A brother and sis­ter re­united af­ter 50 years

Truro Daily News - - LOOKING BACK - BY ADAM MACIN­NIS

As jour­nal­ists we want to make a dif­fer­ence. When an email came across my desk from Kathy Ah­mad in look­ing to place a clas­si­fied ad about her search for her brother, I knew there was a chance I could help.

Clas­si­fied ads are a great way to gar­ner at­ten­tion, but I felt her search would be more eas­ily re­solved with an ar­ti­cle posted on­line and in print.

So, I reached out to her and thank­fully she was will­ing to tell me the full story of how she and her brother had been sep­a­rated as chil­dren in Pictou – first placed in sep­a­rate fos­ter homes, then adopted into dif­fer­ent fam­i­lies. Ah­mad was liv­ing near Toledo, Ohio, but wanted to find the brother she had lost.

She tried DNA searches, a lawyer and even a pri­vate in­ves­ti­ga­tor, but had no luck. Her story told of a larger prob­lem with the adop­tion sys­tem in Nova Sco­tia which is so clamped down, she could get no in­for­ma­tion about her brother or where he had gone, even though they were both now in their 60s.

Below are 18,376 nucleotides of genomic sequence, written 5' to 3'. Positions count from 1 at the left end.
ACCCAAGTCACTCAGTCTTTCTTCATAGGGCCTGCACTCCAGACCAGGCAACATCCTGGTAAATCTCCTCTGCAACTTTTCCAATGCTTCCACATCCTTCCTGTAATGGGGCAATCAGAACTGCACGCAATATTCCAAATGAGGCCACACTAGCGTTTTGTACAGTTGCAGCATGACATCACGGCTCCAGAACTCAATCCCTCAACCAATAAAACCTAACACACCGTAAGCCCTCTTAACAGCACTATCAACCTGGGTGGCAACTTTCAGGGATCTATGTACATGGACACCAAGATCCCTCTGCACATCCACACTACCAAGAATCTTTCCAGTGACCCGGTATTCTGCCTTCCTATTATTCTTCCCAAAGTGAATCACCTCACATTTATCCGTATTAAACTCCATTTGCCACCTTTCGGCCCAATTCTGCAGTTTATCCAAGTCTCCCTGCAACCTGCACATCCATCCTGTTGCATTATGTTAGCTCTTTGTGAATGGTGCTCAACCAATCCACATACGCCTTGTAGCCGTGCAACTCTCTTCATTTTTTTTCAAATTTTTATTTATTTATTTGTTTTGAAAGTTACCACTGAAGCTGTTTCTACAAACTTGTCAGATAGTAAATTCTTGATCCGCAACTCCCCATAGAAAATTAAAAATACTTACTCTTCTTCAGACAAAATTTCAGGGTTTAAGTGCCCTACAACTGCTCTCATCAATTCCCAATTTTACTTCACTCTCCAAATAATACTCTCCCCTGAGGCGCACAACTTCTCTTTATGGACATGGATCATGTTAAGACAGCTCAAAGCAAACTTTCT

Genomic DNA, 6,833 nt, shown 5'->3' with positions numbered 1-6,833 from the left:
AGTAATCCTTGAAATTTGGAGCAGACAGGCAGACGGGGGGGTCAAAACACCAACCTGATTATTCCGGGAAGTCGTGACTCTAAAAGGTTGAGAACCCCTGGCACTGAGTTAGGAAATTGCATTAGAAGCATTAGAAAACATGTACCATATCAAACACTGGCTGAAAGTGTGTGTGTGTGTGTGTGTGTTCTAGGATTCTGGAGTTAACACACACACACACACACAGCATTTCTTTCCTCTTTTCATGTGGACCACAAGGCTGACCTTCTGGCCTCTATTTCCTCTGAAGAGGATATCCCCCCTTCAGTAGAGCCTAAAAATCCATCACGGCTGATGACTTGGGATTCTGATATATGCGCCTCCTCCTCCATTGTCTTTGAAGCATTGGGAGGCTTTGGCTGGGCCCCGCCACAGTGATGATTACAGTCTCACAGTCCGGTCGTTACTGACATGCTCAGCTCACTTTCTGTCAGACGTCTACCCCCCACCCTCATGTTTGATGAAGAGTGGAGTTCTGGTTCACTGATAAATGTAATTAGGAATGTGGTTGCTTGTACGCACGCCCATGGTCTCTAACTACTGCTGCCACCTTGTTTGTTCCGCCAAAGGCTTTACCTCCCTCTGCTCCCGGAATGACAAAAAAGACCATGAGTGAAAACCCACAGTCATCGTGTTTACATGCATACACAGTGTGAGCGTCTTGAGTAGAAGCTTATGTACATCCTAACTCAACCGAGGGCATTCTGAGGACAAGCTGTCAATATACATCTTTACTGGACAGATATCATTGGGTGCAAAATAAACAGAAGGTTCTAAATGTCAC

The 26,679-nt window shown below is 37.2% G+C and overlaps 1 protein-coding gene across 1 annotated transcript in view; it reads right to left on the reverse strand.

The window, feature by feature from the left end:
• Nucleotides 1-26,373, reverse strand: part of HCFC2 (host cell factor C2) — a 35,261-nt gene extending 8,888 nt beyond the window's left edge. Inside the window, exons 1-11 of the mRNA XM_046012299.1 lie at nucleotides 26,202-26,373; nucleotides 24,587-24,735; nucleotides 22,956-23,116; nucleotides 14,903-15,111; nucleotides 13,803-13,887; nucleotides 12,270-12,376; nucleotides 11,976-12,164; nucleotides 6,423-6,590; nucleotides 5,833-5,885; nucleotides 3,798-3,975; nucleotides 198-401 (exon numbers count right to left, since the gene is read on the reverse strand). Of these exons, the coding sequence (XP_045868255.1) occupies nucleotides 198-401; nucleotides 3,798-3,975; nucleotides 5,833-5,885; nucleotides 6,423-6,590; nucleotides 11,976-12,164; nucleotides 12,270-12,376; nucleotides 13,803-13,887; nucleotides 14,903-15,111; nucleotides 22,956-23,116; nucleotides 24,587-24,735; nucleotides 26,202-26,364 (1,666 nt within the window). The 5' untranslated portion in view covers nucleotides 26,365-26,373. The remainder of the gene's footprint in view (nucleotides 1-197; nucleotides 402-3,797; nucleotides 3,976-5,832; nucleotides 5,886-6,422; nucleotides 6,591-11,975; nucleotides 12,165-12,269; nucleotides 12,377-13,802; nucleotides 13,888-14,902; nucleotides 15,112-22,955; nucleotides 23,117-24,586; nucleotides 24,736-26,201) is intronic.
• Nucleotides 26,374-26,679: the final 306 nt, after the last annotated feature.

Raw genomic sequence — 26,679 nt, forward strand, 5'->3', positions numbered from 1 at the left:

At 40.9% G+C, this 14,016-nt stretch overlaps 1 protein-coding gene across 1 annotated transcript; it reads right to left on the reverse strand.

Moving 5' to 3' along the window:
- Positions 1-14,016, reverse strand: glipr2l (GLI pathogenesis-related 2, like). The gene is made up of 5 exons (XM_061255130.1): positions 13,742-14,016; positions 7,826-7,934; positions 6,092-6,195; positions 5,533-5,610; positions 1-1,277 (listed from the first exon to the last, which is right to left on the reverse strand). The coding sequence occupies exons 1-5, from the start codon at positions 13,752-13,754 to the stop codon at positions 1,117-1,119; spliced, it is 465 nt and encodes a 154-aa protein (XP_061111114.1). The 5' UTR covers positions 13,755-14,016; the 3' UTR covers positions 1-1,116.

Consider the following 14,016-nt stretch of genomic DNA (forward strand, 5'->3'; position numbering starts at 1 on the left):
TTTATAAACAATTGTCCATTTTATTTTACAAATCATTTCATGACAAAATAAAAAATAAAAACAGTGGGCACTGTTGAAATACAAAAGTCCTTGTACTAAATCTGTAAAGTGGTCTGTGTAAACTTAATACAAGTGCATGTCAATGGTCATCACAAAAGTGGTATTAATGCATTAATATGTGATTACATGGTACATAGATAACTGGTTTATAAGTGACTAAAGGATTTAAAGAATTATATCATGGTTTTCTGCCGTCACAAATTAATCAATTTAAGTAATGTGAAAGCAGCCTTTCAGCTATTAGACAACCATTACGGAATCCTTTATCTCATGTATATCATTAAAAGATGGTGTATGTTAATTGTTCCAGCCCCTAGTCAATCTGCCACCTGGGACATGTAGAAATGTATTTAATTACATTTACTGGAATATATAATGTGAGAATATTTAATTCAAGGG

It took a lit­tle over a week af­ter the story was first pub­lished, but a man reached out via email say­ing, he thought per­haps he was Ah­mad’s brother. I re­ceived the email from one of our other Saltwire news­rooms and for­warded it on to Ah­mad. The next day – Thanks­giv­ing Day in the U.S. – she got to speak to her brother for the first time in more than 50 years.

It felt good to have played a part in re­unit­ing them af­ter so much time.

CON­TRIBUTED PHOTO

Kathy Ah­mad and her brother, John, de­picted in this photo, were sep­a­rated when they were chil­dren. With the help of The News, they were re­united af­ter more than 50 years.

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